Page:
LexisNexis Expands Customer Access To Its Products

Common user interface and data integration will open international markets for company's core brands.

Steven Marlin, Contributor

July 23, 2003

2 Min Read

LexisNexis, the legal research publishing arm of Reed Elsevier plc, said Tuesday it's integrating the information scattered across numerous databases into a single system. Code-named Rosetta, the system provides a low-cost model for extending the company's core brands, like Martindale-Hubbell, Matthew Bender, and Butterworths, into international markets.

A common product platform makes it easier to offer products developed for one geographic market in others, company executives say. In March, for example, LexisNexis' German subsidiary began offering customers access to Company Dossier, a corporate directory developed for the U.S. market.

The product of a two-year development effort and intensive market research, Rosetta weaves some 35,000 sources of legal information, news, and public records into a single repository, stamping numerous product lines with the LexisNexis brand. It also serves to strengthen the company's position against such key rivals as Thomson Corp.'s West Publishing Co. "We know we have to keep pace with our competition," says LexisNexis senior VP Jim Peck.

Law firms and businesses will benefit from Rosetta's ability to deliver information through a single interface, says David Whelan, director of the American Bar Association's Legal Technology Resource Center. "It makes sense for LexisNexis to adopt a single format for all their data."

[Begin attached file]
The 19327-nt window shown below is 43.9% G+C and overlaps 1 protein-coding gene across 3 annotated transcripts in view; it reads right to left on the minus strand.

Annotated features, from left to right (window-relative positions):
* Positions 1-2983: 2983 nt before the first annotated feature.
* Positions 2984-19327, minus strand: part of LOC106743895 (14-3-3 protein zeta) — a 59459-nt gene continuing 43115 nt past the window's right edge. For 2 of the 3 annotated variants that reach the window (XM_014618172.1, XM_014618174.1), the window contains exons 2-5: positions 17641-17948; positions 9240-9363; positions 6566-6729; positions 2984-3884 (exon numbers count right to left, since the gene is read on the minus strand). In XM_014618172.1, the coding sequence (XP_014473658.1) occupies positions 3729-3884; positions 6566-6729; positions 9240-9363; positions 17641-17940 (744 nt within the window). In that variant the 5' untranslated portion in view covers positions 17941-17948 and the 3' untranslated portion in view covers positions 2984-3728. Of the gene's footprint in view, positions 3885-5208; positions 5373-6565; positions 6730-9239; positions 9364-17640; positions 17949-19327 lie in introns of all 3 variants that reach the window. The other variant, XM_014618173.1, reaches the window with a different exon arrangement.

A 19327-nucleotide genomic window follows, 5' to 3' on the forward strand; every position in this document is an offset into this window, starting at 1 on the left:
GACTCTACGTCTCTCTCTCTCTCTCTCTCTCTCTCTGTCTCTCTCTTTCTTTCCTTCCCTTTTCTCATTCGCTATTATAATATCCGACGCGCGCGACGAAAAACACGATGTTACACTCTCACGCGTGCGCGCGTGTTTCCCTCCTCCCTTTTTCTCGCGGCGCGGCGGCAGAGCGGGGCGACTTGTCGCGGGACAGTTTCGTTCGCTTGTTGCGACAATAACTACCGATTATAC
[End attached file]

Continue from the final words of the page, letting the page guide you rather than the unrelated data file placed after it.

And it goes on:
Rosetta will encourage subsidiaries around the world to offer online services in addition to their traditional print products. "The business model is changing from book to book-and-online," Peck says. "We're building a platform for the online world."

The platform includes a core search engine and XML-based Web services operating on clusters of Unix servers and IBM mainframes. The company established XML data-type definitions for its billions of legal, news, and business documents. "We're using industry-standard technologies to allow integration with our customers," says Amy Bloebaum, VP of product technology and infrastructure.

The project required little in the way of hardware investment, with the data center in Dayton, Ohio, providing ample processing capacity. Most of the costs were tied up in software development, including swapping proprietary code for industry-standard software. The company hired Infosys Technologies Ltd., an Indian software-development company, to assist its own programmers.

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